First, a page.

MPLS Benefits???????

Answered Question
Feb 10th, 2007

Hi all,

I am investigating why we, as an enterprise, should move toward MPLS. What benefit does it give you? Anyone implements MPLS (not buying MPLS service) on their network and do you notice any difference? Do you gain any more speed? Are you able to control traffic better than tuning/redesigning IGP? Why QoS on MPLS is better? Please let me know. Thank you!

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Correct Answer by mikedavi1 about 9 years 7 months ago

Hi Kevin,

There are a few applications of MPLS for enterprise that may or may not have value for you.

1) VPN support. A la RFC2547, you may, as dvr0 suggested, segregate L3 information including address space, routing policy, reachability, etc. For example, you may have a subsidiary or acquisition that you provide transport for, but you want to keep separate in all other ways. However, you want to save costs by not buying additional hardware or circuits to support their traffic. MPLS L3VPN can be leveraged.

2) Layer 2 tunneling. Though there are several ways to accomplish this, you may want to extend the VPN concept by interconnecting and/or interworking layer 2 devices like LAN or ATM Switches, HDLC or Frame-relay, etc., across your existing infrastructure, without impacting other users and without buying dedicated circuits. AToM is one approach to accomplish this.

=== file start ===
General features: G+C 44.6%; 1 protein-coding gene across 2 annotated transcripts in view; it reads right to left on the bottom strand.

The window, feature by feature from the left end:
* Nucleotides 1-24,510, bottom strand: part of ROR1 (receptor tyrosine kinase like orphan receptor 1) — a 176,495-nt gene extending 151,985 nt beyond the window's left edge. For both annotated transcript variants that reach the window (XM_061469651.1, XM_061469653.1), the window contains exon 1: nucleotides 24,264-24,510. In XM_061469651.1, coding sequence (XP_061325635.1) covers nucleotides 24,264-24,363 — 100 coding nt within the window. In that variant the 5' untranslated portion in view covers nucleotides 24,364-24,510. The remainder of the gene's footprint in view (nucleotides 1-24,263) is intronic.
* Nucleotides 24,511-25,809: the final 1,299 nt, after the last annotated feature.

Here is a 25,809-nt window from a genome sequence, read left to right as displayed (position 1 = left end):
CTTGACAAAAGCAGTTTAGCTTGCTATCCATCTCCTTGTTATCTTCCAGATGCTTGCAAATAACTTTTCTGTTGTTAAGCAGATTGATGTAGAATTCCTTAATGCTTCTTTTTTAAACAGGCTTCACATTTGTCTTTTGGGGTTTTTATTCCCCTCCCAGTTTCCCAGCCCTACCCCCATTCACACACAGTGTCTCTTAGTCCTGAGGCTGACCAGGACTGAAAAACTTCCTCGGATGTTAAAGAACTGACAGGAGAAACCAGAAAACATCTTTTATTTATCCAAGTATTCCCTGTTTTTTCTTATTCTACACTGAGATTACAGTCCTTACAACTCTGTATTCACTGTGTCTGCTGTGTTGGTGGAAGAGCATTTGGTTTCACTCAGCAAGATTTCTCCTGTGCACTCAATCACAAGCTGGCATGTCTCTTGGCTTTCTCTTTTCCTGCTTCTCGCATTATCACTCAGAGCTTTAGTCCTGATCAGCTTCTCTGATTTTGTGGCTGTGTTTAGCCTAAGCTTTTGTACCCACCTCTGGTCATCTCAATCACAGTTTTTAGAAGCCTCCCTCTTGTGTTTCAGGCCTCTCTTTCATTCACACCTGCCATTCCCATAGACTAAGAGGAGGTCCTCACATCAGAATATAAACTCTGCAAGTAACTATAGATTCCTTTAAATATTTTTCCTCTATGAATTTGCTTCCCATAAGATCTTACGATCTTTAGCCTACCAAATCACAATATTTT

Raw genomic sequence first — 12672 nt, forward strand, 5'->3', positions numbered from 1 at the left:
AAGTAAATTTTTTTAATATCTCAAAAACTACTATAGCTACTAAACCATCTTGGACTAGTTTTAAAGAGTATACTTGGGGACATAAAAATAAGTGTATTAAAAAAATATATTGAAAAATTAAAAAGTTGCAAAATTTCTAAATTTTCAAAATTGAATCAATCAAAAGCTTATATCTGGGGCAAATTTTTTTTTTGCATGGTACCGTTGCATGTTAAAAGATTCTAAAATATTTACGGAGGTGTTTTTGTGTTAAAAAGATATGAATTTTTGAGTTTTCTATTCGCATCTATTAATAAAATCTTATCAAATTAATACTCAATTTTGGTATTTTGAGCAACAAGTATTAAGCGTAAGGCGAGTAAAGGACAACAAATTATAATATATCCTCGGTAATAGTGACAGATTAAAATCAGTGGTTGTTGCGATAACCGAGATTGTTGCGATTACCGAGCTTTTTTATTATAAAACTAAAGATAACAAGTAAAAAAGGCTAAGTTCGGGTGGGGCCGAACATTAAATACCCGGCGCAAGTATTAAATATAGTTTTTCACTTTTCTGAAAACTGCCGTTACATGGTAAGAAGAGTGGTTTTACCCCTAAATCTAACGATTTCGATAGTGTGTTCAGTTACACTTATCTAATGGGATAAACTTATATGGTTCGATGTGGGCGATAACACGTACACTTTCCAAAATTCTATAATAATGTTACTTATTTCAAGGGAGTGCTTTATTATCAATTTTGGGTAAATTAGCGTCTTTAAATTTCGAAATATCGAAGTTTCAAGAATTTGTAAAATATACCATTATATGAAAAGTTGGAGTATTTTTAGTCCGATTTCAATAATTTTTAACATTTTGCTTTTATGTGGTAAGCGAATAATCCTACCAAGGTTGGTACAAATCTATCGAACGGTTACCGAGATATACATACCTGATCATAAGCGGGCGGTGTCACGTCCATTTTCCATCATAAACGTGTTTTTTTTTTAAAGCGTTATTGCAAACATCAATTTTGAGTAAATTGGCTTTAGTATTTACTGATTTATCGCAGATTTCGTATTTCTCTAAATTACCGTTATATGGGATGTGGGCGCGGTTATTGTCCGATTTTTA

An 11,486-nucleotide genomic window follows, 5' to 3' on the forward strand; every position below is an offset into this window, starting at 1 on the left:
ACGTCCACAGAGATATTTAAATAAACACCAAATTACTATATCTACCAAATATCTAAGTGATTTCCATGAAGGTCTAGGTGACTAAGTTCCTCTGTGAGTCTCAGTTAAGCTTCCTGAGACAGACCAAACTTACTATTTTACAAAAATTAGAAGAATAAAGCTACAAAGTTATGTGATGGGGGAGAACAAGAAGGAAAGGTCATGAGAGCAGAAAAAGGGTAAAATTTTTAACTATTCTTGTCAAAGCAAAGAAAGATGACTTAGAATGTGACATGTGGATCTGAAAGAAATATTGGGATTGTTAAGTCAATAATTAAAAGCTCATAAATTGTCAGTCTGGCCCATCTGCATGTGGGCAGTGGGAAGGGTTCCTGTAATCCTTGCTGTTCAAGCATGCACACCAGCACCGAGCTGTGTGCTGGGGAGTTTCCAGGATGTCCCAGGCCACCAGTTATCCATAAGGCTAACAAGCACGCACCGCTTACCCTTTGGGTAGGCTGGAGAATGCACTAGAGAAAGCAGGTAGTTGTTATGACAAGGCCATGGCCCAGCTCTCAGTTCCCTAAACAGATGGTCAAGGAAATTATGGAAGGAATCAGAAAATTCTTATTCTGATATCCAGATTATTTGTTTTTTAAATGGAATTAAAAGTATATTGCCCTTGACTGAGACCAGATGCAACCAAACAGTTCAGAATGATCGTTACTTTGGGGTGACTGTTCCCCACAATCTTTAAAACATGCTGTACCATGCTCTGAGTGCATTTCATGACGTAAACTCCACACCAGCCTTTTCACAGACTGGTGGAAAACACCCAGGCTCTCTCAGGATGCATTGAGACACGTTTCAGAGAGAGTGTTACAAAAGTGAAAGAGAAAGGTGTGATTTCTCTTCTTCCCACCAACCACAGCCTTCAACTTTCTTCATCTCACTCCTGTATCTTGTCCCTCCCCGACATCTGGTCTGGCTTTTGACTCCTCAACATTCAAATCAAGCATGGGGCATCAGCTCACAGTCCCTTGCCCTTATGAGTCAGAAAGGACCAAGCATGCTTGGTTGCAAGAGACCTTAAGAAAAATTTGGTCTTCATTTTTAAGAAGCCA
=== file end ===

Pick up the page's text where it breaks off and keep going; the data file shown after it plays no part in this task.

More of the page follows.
3) Traffic engineering. Suppose you want to take advantage of unused bandwidth, or determine the network path based on bandwidth, custom cost, or custom attributes such as time of day, affinity, traffic type, Int Serv signalling, etc,. The path chosen can be either dynamic or deterministic. And the solution needs to be scalable, manageable, and converge extremely quickly. MPLS Traffic Engineering is an approach that meets these requirements.

These are some of the most popular applications of MPLS and are all useful for and being adopted by enterprises.

HTH,

Mike

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michelot2 Sun, 02/11/2007 - 12:09

Bonsoir Kevin,

> I am investigating why we, as an

> enterprise, should move toward MPLS.